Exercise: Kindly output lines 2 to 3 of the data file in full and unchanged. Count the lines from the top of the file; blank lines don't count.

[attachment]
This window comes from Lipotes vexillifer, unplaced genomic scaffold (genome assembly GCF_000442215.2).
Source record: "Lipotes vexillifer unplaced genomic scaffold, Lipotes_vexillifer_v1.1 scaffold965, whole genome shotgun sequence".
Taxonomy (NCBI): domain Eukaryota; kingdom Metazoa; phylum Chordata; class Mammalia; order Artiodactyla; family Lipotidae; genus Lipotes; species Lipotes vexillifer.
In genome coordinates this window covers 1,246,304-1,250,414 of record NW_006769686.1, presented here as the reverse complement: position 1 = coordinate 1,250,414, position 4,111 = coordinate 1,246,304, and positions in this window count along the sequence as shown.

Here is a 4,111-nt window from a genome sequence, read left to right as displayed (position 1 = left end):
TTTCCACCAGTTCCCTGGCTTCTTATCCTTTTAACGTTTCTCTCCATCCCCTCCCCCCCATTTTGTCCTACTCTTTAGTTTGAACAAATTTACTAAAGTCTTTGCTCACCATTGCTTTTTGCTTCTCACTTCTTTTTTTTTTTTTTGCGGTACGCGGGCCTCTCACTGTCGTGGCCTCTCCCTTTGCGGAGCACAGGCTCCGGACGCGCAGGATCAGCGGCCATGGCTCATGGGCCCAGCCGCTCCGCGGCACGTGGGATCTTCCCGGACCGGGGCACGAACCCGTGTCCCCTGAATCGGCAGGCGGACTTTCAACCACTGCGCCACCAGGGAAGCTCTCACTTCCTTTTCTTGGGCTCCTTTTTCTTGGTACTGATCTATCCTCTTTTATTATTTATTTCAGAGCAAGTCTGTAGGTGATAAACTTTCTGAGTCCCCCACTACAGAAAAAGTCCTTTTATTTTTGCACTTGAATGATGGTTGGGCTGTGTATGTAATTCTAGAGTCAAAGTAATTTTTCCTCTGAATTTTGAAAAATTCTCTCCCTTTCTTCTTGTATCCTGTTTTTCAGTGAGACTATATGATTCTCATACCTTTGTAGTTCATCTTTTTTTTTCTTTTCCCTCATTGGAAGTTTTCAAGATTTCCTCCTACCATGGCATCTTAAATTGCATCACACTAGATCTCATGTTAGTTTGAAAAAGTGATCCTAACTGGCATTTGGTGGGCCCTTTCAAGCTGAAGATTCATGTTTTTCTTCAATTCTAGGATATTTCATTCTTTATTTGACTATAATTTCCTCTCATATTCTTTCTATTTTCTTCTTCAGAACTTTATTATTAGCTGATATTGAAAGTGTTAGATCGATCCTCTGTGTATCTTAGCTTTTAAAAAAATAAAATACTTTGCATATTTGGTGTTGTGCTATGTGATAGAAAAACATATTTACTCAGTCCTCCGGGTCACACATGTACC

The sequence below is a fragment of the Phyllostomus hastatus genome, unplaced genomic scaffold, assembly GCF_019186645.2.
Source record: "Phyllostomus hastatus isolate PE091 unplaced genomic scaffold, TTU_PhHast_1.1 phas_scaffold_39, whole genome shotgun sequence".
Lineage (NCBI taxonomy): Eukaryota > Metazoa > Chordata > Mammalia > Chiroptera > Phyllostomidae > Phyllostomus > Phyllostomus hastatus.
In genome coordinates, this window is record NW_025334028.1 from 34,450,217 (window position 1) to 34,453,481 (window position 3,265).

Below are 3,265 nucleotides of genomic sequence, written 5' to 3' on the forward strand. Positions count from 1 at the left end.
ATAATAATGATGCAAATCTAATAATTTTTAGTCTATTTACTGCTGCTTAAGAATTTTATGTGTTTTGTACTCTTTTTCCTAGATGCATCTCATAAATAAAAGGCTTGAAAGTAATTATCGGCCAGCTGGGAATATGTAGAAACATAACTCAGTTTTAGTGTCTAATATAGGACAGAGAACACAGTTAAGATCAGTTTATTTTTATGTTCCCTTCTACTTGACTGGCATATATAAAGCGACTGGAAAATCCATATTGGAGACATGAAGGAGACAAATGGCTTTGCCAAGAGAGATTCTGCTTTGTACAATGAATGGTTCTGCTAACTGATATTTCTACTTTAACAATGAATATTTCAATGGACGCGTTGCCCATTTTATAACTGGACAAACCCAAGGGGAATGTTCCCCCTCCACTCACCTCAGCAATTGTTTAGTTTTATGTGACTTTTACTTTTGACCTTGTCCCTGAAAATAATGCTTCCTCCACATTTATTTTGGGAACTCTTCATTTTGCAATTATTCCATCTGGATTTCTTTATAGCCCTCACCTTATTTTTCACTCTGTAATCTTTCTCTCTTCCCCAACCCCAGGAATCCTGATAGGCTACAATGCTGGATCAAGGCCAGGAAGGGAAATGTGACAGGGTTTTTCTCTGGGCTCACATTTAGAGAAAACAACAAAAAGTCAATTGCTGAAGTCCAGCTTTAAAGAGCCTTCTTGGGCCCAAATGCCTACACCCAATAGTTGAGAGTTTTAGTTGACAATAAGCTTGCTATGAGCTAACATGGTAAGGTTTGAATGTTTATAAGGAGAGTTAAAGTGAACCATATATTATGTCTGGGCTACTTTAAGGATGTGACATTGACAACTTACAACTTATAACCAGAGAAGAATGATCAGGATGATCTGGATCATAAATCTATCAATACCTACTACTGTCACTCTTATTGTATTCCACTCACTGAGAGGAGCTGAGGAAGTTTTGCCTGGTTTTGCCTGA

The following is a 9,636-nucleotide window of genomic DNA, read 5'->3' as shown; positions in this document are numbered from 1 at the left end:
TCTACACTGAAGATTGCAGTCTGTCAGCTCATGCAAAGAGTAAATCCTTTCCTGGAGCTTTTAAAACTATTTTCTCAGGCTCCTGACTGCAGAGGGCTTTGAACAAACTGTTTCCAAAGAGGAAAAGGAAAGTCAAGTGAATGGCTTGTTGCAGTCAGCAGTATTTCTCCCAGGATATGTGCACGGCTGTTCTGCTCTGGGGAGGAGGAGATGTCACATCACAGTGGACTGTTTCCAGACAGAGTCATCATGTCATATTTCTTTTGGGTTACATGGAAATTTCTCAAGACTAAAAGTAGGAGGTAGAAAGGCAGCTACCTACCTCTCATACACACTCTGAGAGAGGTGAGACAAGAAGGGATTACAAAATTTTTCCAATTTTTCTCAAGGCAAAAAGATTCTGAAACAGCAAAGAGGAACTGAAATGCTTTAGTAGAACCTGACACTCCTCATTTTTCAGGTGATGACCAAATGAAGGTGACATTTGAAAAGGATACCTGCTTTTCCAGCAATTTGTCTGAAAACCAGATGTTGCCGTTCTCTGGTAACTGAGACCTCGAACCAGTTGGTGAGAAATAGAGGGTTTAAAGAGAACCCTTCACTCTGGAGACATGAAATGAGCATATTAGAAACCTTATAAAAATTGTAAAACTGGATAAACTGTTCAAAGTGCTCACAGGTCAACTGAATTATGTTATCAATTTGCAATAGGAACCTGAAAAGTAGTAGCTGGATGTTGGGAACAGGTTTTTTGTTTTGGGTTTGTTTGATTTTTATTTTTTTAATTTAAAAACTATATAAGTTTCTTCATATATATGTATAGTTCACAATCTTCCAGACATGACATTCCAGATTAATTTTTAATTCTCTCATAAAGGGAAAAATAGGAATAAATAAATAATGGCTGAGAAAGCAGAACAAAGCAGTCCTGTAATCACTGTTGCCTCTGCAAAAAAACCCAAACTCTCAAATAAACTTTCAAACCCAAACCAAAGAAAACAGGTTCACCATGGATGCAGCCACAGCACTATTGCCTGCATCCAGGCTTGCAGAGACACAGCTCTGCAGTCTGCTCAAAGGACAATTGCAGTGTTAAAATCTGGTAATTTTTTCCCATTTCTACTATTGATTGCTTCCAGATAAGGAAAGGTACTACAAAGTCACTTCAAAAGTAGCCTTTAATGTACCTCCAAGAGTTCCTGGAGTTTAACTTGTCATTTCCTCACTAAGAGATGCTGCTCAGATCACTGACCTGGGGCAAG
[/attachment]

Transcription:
Source record: "Lipotes vexillifer unplaced genomic scaffold, Lipotes_vexillifer_v1.1 scaffold965, whole genome shotgun sequence".
Taxonomy (NCBI): domain Eukaryota; kingdom Metazoa; phylum Chordata; class Mammalia; order Artiodactyla; family Lipotidae; genus Lipotes; species Lipotes vexillifer.